Last Updated on September 2, 2021

How a Power Nap Can Boost Your Energy And Productivity

How a Power Nap Can Boost Your Energy And Productivity

Modern life is hectic. With the constant demands on us—busy schedules, and outside (or inside) pressure to do more, achieve more, and push ourselves harder—it’s unsurprising that more and more of us find it difficult to switch off. And yet, sleep is one of the most important things we can do for our energy, productivity, and well-being. But the act of losing seven to nine hours of our days to lay down and rest can seem like too big of an ask.

I’m here to change your mind about that. Trust me, I understand the pressure! I used to prioritize my work over my life and ended up being thoroughly burned out, neglecting my most basic needs like rest and mindfulness.

As those things began to suffer, everything else began to suffer, too. My mood, my work, and my ability to focus all diminished because I simply wasn’t taking enough care of myself and my brain. I knew it was time to change and start putting my brain first. Never again would I neglect my self-care.

The Building Blocks of Brain Health

In my roles as a neuroscientist, coach, professor, former psychiatrist, as well as my work as an author, speaker, and executive advisor, the same thing comes up over and over again. If you don’t give your brain the basic tools it needs, doing anything else becomes exceedingly difficult.

If I was to say there was a side-effect-free way of boosting your productivity by 50%, improve your mood to the extent that it matches the impact of an antidepressant for treatment of mild to moderate depression, and create the optimal conditions for your brain to thrive, you’d want to know what that drug was called.

It’s really very simple: braincare.[1]

Our brain impacts our energy, sleep, focus, immune system, and so much more. You might think that braincare is something you can put off until later in your life. But increasing evidence shows that cognitive decline begins in our 30s and 40s and that the signs of Alzheimer’s are often visible 25 years before symptoms appear.[2]

So really, the sooner you can start prioritizing your braincare, the better.


My top list of priorities essential for optimum brain function are:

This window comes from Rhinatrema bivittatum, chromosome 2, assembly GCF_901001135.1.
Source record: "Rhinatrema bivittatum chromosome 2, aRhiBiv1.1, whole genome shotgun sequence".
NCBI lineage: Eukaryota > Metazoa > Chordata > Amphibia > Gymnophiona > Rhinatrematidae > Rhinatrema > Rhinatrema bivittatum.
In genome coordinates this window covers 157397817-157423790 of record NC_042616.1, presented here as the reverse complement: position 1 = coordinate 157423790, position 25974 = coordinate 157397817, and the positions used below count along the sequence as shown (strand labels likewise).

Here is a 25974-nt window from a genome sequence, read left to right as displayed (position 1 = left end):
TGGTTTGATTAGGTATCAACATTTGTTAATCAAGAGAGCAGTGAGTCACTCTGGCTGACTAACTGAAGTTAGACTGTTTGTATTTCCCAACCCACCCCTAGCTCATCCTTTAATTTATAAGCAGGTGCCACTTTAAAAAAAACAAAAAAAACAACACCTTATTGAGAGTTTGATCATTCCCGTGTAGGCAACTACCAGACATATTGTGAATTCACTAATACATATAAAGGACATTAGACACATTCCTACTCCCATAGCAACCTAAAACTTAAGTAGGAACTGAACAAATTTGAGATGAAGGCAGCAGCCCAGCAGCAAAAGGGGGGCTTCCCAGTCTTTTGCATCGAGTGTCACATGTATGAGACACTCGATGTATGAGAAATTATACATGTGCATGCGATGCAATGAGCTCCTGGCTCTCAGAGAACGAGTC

You’ll notice that rest is at the top of that list, but you need all of them to work together to function at your best. For now, though, let’s focus on sleep.

Why Is Sleep Important?

During the night, you might feel as though you’re doing nothing. But behind the scenes, there’s a lot going on. There’s a system called the glymphatic system that, while you’re sleeping, cleans the cerebrospinal fluid. This helps to remove neurotoxins like the amyloid plaques and tangles in the brain that can lead to diseases such as dementia, Alzheimer’s, and Parkinson’s.[3]

Poor sleep can also result in fatigue and make it more difficult to manage one’s emotions. We’ve all caught ourselves getting snappy with our colleagues and loved ones after less than optimum sleep.

The quality and quantity of our sleep also affect immunity. It does this through the regulation of immunological markers and their cells, having a direct influence on immunity maintenance and immunological response. Circadian rhythm alterations, associated with stress, for example, can compromise the quality of sleep and, by proxy, the immune system.[4]

Sleep is also the time when the things we’ve learned or experienced through the day are committed to memory—visual and emotional things during REM sleep and more wordy things, such as lists of facts, during slow-wave sleep.[5]

How Much Sleep Do We Need?

We all need seven to nine hours of deep sleep every day.[6] This is a nightly requirement for 98% of human brains. All those politicians and entrepreneurs boasting about only needing a couple of hours a night? Well, they’re just making the rest of us feel bad, and they are not doing their brains and mental well-being any favors either.